A five-star hotel owner has won a ‘totally insane’ 29-year tug-of-war with her family over a purple suitcase full of photos of her late mother.
Judith Andersson, 76, and her brother Tim Ward’s widow Diane, 77, earned £70,000 in legal bills battling over a family archive of papers and photographs previously owned by her mother, Frieda Ward, of “no monetary value.”
The treasured archive would be a valuable record of the history of her family, who founded the iconic American Colony Hotel in Jerusalem.
The high-end hotel became a destination for famous visitors to the city and has hosted the likes of Lawrence of Arabia, Sir Winston Churchill and Bob Dylan.
After Frieda’s death in London in 1993, the photos came into the hands of Tim.
After he and their other sibling John died within a month of each other, Judith launched a lawsuit to get her sister-in-law’s photos.
She sued Diane and her son Peter, as executors of his estate, in Central London County Court, demanding that they give her the archive, in a purple suitcase that had been brought to court.
Judith Andersson at Central London County Court in July after hearing her case against Diane Ward over the owner of her mother’s suitcase full of family photos and papers
Judith handed the win to Judith last week, saying that the photo archive had been held by Tim for all three siblings and that it was now “Judith’s time to take advantage of them.”
And in a case previously described by another judge as ‘completely insane’ for involving items of ‘no monetary value’, he ordered Diane and her son Peter to collect the £70,000 lawyer’s bill for the case.
The court heard at the trial that Frieda was born in Jerusalem, where her grandparents Horatio Gates Spafford and Anna Spafford formed the American Colony in the late 1800s, centered around a former palace that became the American Colony Hotel.
The “colony” was formed of devout American and Swedish Christians, who were known for their charitable work with locals regardless of their religion in the divided Middle East.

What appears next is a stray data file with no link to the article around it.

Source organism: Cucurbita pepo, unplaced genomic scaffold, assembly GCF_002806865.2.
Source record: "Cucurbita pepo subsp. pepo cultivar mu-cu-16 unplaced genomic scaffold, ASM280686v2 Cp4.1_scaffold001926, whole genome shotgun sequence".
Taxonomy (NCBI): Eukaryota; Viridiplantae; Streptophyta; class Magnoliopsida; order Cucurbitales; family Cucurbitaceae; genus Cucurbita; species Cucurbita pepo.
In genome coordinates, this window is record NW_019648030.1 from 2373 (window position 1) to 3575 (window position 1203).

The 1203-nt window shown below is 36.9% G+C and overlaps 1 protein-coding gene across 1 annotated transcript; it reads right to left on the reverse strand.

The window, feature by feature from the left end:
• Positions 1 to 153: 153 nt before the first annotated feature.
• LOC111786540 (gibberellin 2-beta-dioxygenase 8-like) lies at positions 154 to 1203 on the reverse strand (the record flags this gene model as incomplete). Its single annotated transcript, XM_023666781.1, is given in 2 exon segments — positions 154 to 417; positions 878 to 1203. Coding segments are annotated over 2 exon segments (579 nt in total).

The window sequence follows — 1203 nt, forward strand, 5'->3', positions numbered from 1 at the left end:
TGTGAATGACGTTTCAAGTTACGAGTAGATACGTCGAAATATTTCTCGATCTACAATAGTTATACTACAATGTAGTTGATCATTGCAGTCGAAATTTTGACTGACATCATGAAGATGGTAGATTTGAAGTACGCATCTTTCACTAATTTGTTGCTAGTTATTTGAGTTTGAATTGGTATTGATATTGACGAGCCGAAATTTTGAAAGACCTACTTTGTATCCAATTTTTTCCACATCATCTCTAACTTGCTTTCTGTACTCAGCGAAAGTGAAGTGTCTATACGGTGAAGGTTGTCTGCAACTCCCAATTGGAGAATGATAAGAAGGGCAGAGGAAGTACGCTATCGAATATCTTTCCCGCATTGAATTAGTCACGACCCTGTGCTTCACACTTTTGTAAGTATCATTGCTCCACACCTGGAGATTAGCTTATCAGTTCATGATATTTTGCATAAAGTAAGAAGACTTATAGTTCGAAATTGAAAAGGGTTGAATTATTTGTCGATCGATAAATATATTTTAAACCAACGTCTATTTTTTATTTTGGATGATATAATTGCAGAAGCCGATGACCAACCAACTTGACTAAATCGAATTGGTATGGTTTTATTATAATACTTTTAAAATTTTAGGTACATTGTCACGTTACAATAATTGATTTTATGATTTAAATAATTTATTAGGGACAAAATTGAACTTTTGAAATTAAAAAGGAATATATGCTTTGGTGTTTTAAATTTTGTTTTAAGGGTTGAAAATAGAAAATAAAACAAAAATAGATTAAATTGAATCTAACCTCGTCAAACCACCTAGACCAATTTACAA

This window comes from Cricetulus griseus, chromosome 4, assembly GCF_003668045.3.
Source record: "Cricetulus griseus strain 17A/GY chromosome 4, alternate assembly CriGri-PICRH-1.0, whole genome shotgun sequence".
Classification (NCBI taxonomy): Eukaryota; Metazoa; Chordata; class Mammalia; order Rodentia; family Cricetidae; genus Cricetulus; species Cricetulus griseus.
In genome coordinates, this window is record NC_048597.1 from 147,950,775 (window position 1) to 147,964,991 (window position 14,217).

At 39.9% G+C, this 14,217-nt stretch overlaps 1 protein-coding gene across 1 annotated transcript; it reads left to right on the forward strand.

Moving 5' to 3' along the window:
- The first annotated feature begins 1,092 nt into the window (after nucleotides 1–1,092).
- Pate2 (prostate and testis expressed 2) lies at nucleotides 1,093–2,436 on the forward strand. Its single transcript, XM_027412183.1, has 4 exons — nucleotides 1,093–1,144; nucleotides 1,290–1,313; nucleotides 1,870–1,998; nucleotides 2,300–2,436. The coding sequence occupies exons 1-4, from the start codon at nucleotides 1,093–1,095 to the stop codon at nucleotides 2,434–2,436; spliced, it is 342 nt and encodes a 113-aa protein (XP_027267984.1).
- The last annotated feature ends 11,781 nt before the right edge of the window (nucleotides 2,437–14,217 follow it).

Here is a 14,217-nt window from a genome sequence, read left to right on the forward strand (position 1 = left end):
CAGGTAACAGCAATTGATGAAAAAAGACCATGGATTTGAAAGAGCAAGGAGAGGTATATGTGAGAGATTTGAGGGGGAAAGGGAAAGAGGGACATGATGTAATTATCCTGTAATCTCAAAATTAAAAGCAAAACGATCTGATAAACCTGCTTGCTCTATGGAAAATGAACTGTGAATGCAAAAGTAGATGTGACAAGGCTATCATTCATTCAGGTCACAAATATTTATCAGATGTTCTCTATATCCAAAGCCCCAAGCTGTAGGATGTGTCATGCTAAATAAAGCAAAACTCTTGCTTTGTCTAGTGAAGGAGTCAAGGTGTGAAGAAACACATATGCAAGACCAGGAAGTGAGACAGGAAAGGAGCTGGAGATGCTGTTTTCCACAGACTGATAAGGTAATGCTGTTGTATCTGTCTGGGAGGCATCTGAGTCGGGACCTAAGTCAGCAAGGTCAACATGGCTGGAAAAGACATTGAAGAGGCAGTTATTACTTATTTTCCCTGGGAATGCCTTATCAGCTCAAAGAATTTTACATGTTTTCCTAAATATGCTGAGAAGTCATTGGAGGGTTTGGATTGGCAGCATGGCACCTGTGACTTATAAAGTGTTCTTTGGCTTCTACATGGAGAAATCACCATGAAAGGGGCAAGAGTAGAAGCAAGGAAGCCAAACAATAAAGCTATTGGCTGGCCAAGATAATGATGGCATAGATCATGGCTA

The hotel became a haven for western vacationers and is today seen as an ‘oasis of neutrality’ in the Palestinian-Israeli conflict.
It describes itself as one of Jerusalem’s “premiere boutique hotels” and a “home from home for discerning travelers.”
Both Judith and Diane, who inherited from Tim, are co-owners of the hotel to this day.
Trained as a nurse, Frieda lived in Israel, Cyprus, Nigeria and New York, but was living in West London’s Hampton Wick when she died in 1993 at the age of 77.
Judith sued her brother Tim’s widow, Diane Ward (pictured), for the suitcase, claiming his family’s refusal to give it to her now was part of her sibling’s “twisted retaliation” after a previous inheritance row
The ‘purple suitcase’ in the middle of the court row between Judith Andersson and Diane Ward outside Central London County Court
She left her estate to her three children, Judith and her brothers John and Tim.
But Judith — who now lives in the United States — told Judge Raeside that the “archive” in the briefcase was a “special” asset, to be treated differently from the rest of their mother’s estate.
They agreed that they would own all three, but that Tim would take possession of it initially, then pass it on to each sibling while the others died, eventually remaining intact and in the family, she claimed.
The American Colony Hotel: ‘An Oasis of Neutrality’ in Jerusalem
The hotel dates back to the late 1800s when the Spafford family, devout Christians from America, and their friends settled in Jerusalem and bought the building.
Initially designed as a palace for a pasha and his four wives, it was often used as a hospital in the turbulent years that followed.
The hotel is a 10-minute drive from Jerusalem’s Jaffa Gate, one of the main entrances to the Old City, making it an ideal base for exploring the ancient sites Jerusalem has to offer.
The Church of the Holy Sepulchre, the site where Jesus Christ was crucified and is said to have risen from the dead, is a 20-minute walk from the palatial hotel.